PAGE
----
“Besides, there’s always work to do.” He sighed, glancing off into the trees. Work kept the longing at bay during the daylight hours but in the wee hours of the morning when nothing stirred except the wind in the trees, he’d wake feeling empty and alone, as if he waited for someone, perhaps to share that sliver of time with before the cock crowed and a new day dawned on the world called Shooter Creek Ranch. Running his fingers through the thick mat of dark brown hair, a sigh escaped. “Let’s go, boy. No use in wallowing in it, is there?”

Mia: When we first meet our hero, we want him to have an imbalance in his world, a problem that will propel him into the special world of the story. I’m not sure this vague longing is enough to launch Seth. You hint at a rough relationship with his father. That can make a young man strike out on his own.

Also a word about POV. We are seeing the world through Seth’s eyes. Would he think of his own hair as a thick mat of dark brown? No. He’d just rake his fingers through it.

Sarge’s magnificent chocolate brown head rose quickly as he jerked his mane from side to side. The horse, always responsive, always obedient, picked up the pace. Soon they were trotting down the path leading back from the creek. The pleasure of the ride didn’t last long. The air filled with scents unfamiliar yet pleasing to his nose. Putting pressure on the reigns, Seth maneuvered Sarge into the trees lining the creek. His heart skidded to a halt with the sight before him.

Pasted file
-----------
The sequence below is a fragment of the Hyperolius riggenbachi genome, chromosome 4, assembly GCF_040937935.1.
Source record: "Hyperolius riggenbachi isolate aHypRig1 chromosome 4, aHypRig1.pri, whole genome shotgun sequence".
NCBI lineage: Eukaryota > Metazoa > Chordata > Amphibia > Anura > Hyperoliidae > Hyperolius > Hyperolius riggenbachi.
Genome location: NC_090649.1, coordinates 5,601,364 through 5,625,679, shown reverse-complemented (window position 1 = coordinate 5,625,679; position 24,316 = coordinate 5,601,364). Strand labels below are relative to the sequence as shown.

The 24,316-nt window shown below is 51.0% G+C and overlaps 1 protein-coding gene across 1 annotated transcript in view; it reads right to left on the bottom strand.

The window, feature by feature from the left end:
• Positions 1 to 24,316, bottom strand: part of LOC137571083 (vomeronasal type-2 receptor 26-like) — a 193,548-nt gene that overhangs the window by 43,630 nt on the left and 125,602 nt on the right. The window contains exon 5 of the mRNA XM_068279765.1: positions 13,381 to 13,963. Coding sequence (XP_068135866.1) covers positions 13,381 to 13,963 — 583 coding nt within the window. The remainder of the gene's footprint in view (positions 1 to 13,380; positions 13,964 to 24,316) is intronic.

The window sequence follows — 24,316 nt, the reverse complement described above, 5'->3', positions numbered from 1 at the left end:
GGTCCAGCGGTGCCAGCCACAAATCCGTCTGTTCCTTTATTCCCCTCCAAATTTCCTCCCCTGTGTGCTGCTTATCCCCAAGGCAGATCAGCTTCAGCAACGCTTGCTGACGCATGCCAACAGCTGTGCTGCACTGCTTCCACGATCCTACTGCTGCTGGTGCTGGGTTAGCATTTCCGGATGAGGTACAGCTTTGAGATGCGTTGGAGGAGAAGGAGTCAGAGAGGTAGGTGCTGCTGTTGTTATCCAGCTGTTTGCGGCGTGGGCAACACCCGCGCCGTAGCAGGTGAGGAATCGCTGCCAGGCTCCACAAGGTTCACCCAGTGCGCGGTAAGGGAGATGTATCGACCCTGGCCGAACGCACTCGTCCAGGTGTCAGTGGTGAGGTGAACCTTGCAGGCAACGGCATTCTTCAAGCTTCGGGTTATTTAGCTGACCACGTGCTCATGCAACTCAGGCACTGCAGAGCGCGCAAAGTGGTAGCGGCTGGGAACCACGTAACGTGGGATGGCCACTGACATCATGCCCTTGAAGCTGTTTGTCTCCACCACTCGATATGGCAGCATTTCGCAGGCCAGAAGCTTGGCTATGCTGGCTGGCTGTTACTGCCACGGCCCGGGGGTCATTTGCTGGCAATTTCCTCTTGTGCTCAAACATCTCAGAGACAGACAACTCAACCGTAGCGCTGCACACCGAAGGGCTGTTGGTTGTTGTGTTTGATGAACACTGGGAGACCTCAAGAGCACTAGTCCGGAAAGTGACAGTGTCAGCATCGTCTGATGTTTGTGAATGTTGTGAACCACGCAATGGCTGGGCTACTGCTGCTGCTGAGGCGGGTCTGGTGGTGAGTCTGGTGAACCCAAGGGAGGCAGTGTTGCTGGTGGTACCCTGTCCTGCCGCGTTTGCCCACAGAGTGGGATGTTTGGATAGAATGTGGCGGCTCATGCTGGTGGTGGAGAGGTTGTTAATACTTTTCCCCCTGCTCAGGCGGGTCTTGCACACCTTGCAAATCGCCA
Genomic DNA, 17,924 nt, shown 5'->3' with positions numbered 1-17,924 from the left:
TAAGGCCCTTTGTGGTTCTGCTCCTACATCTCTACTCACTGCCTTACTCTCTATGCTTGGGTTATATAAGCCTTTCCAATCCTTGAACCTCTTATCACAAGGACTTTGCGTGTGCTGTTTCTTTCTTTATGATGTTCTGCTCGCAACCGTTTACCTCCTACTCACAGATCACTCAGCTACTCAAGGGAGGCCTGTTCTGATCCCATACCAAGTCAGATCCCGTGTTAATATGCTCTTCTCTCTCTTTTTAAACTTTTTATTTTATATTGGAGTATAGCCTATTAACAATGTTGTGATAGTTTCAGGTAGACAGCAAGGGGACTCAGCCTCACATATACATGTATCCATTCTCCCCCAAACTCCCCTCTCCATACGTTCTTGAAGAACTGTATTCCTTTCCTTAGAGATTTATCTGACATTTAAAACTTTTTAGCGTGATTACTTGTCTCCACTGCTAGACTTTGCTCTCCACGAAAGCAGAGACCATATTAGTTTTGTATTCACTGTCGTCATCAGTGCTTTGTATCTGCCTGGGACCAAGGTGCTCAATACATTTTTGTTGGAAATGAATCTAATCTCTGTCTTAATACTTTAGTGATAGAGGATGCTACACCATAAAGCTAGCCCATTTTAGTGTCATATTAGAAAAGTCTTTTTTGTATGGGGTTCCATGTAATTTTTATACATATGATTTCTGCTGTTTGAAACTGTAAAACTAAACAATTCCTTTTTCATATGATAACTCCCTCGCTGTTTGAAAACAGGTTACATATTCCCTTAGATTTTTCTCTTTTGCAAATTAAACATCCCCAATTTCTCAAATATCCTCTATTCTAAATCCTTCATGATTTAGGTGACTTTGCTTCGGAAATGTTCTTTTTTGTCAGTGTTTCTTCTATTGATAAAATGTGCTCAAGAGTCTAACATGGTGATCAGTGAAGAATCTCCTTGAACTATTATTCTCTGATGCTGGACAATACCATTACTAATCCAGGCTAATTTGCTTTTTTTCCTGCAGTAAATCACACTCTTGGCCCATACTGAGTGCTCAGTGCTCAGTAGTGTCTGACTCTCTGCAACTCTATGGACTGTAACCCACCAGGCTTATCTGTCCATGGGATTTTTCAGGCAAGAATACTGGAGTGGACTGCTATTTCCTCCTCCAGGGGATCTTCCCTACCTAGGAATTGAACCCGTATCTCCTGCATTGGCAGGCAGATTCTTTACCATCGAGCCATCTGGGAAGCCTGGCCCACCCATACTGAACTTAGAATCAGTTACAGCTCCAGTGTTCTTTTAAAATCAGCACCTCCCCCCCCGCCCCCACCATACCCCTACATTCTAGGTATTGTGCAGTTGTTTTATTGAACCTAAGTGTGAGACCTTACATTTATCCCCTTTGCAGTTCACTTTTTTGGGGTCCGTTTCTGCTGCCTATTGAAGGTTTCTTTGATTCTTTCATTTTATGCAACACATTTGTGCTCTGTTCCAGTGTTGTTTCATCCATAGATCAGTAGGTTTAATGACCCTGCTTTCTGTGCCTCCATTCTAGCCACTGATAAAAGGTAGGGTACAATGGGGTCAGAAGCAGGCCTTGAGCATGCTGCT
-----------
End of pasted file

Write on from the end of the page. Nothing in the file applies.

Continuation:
Mia: Oh, I hope not a halt. Let’s have his heart do something else or this will be a very short story. ;-) Your descriptions are vivid but watch the overuse of adjectives. Not every noun deserves one and you’ve given “head” four of them—Sarge’s magnificent chocolate brown. Don’t tell us the scents are unfamiliar. Describe them. We want to smell them too.

The woman was most mesmerizing creature he’d ever seen. Her jet-black hair hung to her waist and her skin, reminded him of a creamy praline, the kind they sold in New Orleans on the street corners. Would she taste as sweet and creamy on his tongue?

Mia: Bingo! We have found the true opening of your story. Put Seth in this moment at the very beginning. It’s an inciting incident, something unexpected and bound to result in a more definitive response that “vague longing.” What Seth does when he meets this woman will show us more about him and his character than his horseback musings. Plus you can incorporate dialogue much sooner.

I confess that I had to lop off 12 pages from the opening of Erinsong before I found the beginning. I was “clearing my throat” for a bit, but it wasn’t wasted effort because it helped me get to know my characters’ inner motivations. I needed to know them at the outset. My readers didn’t.

Thanks so much for volunteering, Catherine. I like the world of Shooter Creek and I’m sure your readers will too.

And now here is Catherine’s revised opening:

The morning air filled with the scents of sandalwood and lilac. Drawn to the curious smells, Seth maneuvered his bay into the trees lining the creek. His heart skipped a beat with the sight before him.

The woman was most mesmerizing creature he’d ever seen. Her jet-black hair hung to her waist and her skin, reminded him of a creamy praline, the kind they sold in New Orleans on the street corners. Would she taste as sweet on his tongue?